The U.S. Defense Department says its military plane dropped the largest non-nuclear bomb ever used in combat, a 10,000-kilogram bomb, on an Islamic State target in Afghanistan.
The bomb is called the Massive Ordnance Air Blast (MOAB). Based on its acronym, the U.S. Air Force has nicknamed it the "Mother of All Bombs."
Defense Department spokesman Adam Stump said it was the first-ever combat use of the bomb. Also known as the GBU-43, the bomb was developed more than ten years ago.
The bomb was dropped in response to IS' increasing use of bunkers and underground passages to "thicken their defense," General John Nicholson, commander of U.S. forces in Afghanistan said.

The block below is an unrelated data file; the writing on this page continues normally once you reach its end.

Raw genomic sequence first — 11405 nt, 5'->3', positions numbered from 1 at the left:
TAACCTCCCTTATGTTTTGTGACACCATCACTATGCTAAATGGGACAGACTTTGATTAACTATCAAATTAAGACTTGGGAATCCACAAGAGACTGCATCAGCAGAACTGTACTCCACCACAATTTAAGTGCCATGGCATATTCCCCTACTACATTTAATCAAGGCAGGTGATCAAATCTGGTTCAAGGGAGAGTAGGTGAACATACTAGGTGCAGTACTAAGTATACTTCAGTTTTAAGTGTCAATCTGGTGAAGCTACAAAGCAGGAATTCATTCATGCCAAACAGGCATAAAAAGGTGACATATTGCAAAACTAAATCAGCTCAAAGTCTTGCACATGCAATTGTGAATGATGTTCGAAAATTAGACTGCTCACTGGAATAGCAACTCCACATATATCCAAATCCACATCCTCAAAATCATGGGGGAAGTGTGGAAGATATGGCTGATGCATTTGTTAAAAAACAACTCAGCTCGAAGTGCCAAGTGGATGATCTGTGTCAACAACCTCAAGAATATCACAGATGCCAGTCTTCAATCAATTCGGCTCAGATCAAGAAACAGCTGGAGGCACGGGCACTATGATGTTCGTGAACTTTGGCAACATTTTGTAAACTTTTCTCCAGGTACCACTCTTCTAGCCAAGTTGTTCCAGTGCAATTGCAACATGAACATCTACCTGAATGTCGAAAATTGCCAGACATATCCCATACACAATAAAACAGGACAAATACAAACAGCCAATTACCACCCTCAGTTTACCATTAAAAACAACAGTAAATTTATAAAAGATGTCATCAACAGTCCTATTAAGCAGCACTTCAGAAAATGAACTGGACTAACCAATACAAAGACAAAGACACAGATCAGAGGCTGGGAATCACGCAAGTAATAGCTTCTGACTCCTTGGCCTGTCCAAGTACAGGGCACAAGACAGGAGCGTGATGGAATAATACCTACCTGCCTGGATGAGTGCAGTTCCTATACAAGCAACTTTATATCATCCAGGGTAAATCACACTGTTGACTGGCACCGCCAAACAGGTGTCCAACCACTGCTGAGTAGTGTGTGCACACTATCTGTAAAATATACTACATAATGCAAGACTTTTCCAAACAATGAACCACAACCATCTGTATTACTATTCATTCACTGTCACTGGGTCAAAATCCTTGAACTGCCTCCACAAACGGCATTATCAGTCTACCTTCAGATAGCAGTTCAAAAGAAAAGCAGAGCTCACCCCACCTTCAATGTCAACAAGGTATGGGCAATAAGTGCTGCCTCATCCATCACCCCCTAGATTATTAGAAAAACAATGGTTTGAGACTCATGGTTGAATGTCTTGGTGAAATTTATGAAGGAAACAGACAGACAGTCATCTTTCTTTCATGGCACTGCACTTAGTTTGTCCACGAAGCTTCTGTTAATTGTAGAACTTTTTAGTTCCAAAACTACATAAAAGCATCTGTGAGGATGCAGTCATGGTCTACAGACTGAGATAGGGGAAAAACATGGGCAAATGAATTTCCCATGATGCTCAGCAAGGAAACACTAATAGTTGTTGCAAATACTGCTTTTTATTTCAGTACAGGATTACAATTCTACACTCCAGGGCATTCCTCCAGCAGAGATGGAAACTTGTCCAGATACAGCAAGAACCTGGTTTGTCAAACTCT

The Pentagon did not indicate how much damage was done to the IS stronghold or whether there were any injuries.
Besides the MOAB, the U.S. Air Force has an even larger bomb known as the Massive Ordnance Penetrator, or MOP. Despite its size, the MOP carries less explosive than the MOAB. It is designed to take out deeply buried targets like reinforced bunkers.
The MOP has never been used in combat.
I’m Dorothy Gundy.
Dorothy Gundy adapted this story for Learning English based on VOA and AP news reports. Hai Do was the editor.
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Words in This Story
acronym – n. a word formed from the first letters of each one of the words in a phrase
bunkers - n. strong buildings that are mostly below ground and used to keep soldiers, weapons, etc., safe from attacks
stronghold - n. a protected place where the members of a military group stay and can defend themselves against attacks